This week we took the boys for the annual pumpkin farm trip. We arrive filled with excitement and took away some great pictures, a few pumpkins and endless family fall memories. C named his freshly carved jack-o-lantern Rooster. I’m not sure how this pet name came to be. He’s been telling us that one day when he gets a dog he wants to name it Rooster. Until then, a jack-o-lantern with the name will do.
Other than the lovely autumn festivities, fall usually means a brief mourning period for me. I know some folks enjoy this season. I love warm summer weather and don’t much care for the cold months of the year. This season only serves as a reminder of the impending winter. We have had some cold autumn rain that has sapped my energy. If you are like me this cake recipe is dedicated to you.
Cold rainy autumn weather makes me need a little bit of citrus-y sunshine treat. This lemon earl grey cake is the most tender, moist vegan cake thanks to the shredded coconut. Infusing the coconut oil with earl grey lets the richness of the bergamot shine through to compliment the lemon.
I hope you have the chance to enjoy the intoxicating aroma of this cake coming fresh from the oven. Please be sure to tag MamaSparrow on your social media pictures of this cake. I would love to see how your’s turns out.
Vegan Lemon Earl Grey Cake
The aroma of this cake coming out of the oven is intoxicating - bergamot, lemon and coconut. Hard to believe this treat is vegan. Tender, moist cake infused with earl grey.
20 minPrep Time
50 minCook Time
1 hr, 10 Total Time
3 cups flour
2 tsp baking powder
1 tsp baking soda
1 tsp salt
1 ½ cups sugar
⅔ cup earl grey tea infused coconut oil, solid *
3 lemons, zested and juiced, separated
1 14oz. can full-fat coconut milk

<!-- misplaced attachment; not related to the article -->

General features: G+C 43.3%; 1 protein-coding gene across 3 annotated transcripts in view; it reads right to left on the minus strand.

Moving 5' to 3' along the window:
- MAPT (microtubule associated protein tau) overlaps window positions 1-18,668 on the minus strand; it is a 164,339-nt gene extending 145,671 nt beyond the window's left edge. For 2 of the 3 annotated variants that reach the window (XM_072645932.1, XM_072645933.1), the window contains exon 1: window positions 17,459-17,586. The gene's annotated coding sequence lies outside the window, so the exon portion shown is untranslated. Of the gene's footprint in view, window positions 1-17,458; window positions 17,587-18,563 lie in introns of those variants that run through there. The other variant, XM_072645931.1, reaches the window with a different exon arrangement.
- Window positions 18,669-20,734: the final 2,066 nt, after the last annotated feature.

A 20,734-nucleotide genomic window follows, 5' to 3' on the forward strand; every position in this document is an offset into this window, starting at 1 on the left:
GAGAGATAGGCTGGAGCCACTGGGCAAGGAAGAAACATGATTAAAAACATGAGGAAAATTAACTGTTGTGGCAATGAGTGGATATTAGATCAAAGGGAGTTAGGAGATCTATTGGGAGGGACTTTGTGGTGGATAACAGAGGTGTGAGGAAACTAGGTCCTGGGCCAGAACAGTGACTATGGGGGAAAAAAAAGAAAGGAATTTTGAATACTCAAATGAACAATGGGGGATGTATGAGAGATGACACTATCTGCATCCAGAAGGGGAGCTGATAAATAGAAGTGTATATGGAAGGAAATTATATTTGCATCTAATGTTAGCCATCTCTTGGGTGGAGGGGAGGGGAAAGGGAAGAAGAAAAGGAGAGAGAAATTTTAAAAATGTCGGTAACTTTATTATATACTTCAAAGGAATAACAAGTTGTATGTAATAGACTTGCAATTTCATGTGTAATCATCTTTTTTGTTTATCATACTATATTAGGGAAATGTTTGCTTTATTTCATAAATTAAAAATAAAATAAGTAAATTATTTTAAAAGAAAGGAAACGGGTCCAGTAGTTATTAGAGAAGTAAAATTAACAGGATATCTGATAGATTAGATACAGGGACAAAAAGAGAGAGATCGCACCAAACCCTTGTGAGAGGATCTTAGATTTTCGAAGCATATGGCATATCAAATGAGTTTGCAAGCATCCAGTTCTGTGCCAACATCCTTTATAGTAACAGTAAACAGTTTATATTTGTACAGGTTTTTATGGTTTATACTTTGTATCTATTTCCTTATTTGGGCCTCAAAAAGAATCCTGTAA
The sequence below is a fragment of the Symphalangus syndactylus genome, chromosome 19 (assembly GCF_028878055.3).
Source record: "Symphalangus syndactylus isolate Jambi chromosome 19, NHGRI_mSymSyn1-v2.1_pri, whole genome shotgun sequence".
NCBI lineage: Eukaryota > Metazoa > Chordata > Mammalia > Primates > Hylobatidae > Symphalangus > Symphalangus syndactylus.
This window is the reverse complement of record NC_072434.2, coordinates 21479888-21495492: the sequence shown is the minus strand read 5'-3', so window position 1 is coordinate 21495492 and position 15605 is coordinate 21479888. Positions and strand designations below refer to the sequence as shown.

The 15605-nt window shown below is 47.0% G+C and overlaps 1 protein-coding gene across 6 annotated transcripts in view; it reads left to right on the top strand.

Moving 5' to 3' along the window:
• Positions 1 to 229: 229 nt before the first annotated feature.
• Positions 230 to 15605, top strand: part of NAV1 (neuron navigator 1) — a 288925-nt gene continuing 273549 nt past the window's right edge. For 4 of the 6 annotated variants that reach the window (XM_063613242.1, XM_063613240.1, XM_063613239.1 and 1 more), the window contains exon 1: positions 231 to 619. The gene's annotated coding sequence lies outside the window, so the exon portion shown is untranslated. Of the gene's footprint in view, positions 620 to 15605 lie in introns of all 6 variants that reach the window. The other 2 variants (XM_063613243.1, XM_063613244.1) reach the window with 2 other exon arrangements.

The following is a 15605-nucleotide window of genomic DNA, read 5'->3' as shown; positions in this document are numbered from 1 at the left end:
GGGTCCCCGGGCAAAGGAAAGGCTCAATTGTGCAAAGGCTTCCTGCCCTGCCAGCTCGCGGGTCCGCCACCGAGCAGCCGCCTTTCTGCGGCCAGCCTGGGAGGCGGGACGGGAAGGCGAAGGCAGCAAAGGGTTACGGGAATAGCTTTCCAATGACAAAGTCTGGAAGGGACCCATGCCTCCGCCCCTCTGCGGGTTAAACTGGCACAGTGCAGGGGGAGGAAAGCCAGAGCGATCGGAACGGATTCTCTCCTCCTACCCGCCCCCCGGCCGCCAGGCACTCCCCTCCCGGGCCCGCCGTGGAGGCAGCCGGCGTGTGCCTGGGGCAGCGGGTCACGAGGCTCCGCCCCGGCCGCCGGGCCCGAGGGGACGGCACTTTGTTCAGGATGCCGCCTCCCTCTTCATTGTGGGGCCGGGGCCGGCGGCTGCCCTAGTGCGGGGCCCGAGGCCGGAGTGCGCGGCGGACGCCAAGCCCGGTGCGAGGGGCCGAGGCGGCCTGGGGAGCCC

¼ cup non-dairy “buttermilk” (1 tsp vinegar and non-dairy milk)**
2 tsp vanilla extract
1 ½ cup shredded coconut, unsweetened
1 ½ cup powdered sugar
2 ½ Tb. lemon juice
Preheat oven to 350 degrees. Lightly oil a standard size bundt pan.
In a medium bowl, combine the flour, baking powder, baking soda and salt. Stir to combine and set aside.
In a large mixing bowl, cream the sugar and tea infused oil together. Stir in the lemon zest and ¼ cup lemon juice. Set the rest of the lemon juice aside for the glaze. Add the coconut milk, non-dairy “buttermilk”, and vanilla extract. Fully combine.
Sift the dry flour mix into the wet ingredients in 2 stages. Stir in between each addition. Careful not to overmix. Once the mix is fully incorporated, fold in the shredded coconut.
Pour the cake batter into the prepared bundt pan. Bake for 50-60 minutes.
Allow cake to cool slightly, remove from pan and finish cooling before icing. Mix ingredients together for icing. Adjust the wet to dry ratio based on preference. Drizzle over cake and allow to set a few minutes before cutting and serving.
Cake may be store at room temperature for a few days or in the freezer for 6 months.
*Directions for tea infused coconut oil
14 Tbs. or ½ cup + 2 Tb. coconut oil
21 tsp loose leaf earl grey tea
In a saucepan, melt coconut oil just until it becomes liquid. Mix in the tea leaves. Keep on low heat for about 5 minutes. Remove from heat and allow to stand for 5 minutes. Strain the mixture through a fine sieve squeezing the tea leaves to release as much butter as possible. Set coconut oil aside till it comes to room temperature. If your kitchen is warm it may be helpful to put it in the refrigerator, briefly, till it is solid.
**I’ve been using Good Karma flax milk. It is a great allergen conscious milk - nut and soy free. Use your favorite nondairy that suits your needs. Make as buttermilk with vinegar to help cake fluff up.
There are three kinds of baked sweets I can recall from my packed lunches as a kid – my mom’s homemade muffins, strawberry newtons and fig newtons. When it came to the newtons, the strawberry ones made sense to me, but I thought fig was a made up flavor. I had never seen or eaten a fig before.
Last week I had my first taste of fig and played in the kitchen with them. They look so beautiful photographed. When figs started showing up at my local grocer this season, I took them home on a whim. Not sure what to make with them, they sat overnight and were spoiled by the next day. Fragile little things, they are.
Determined to try them, I sketched out a jam recipe adapted from Tasty Yummies. As I cut and prepped the figs, I nerd-ishly explored their flavor and scent profile. The resulting jam was tasty. After popping it in the fridge, I had dreams of cinnamon rolls and honey plum jam dance in my head all night.